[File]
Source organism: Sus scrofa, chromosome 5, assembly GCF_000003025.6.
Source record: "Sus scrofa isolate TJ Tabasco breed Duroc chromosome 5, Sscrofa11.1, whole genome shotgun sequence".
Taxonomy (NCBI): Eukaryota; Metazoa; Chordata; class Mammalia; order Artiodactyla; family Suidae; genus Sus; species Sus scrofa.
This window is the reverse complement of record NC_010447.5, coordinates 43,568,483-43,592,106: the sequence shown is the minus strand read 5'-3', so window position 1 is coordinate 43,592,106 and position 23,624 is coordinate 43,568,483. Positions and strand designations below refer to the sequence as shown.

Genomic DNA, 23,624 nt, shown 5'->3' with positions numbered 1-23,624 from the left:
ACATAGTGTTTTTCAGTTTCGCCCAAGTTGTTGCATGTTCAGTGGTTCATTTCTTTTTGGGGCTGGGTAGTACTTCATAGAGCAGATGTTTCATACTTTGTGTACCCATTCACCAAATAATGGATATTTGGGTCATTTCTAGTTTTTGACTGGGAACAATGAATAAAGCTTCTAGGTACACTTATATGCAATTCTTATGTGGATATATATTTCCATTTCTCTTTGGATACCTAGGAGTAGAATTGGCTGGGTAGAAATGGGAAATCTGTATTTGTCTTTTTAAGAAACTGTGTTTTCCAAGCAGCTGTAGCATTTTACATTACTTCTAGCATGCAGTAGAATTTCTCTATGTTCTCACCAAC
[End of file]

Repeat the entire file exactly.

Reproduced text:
Source organism: Sus scrofa, chromosome 5, assembly GCF_000003025.6.
Source record: "Sus scrofa isolate TJ Tabasco breed Duroc chromosome 5, Sscrofa11.1, whole genome shotgun sequence".
Taxonomy (NCBI): Eukaryota; Metazoa; Chordata; class Mammalia; order Artiodactyla; family Suidae; genus Sus; species Sus scrofa.
This window is the reverse complement of record NC_010447.5, coordinates 43,568,483-43,592,106: the sequence shown is the minus strand read 5'-3', so window position 1 is coordinate 43,592,106 and position 23,624 is coordinate 43,568,483. Positions and strand designations below refer to the sequence as shown.

Genomic DNA, 23,624 nt, shown 5'->3' with positions numbered 1-23,624 from the left:
ACATAGTGTTTTTCAGTTTCGCCCAAGTTGTTGCATGTTCAGTGGTTCATTTCTTTTTGGGGCTGGGTAGTACTTCATAGAGCAGATGTTTCATACTTTGTGTACCCATTCACCAAATAATGGATATTTGGGTCATTTCTAGTTTTTGACTGGGAACAATGAATAAAGCTTCTAGGTACACTTATATGCAATTCTTATGTGGATATATATTTCCATTTCTCTTTGGATACCTAGGAGTAGAATTGGCTGGGTAGAAATGGGAAATCTGTATTTGTCTTTTTAAGAAACTGTGTTTTCCAAGCAGCTGTAGCATTTTACATTACTTCTAGCATGCAGTAGAATTTCTCTATGTTCTCACCAAC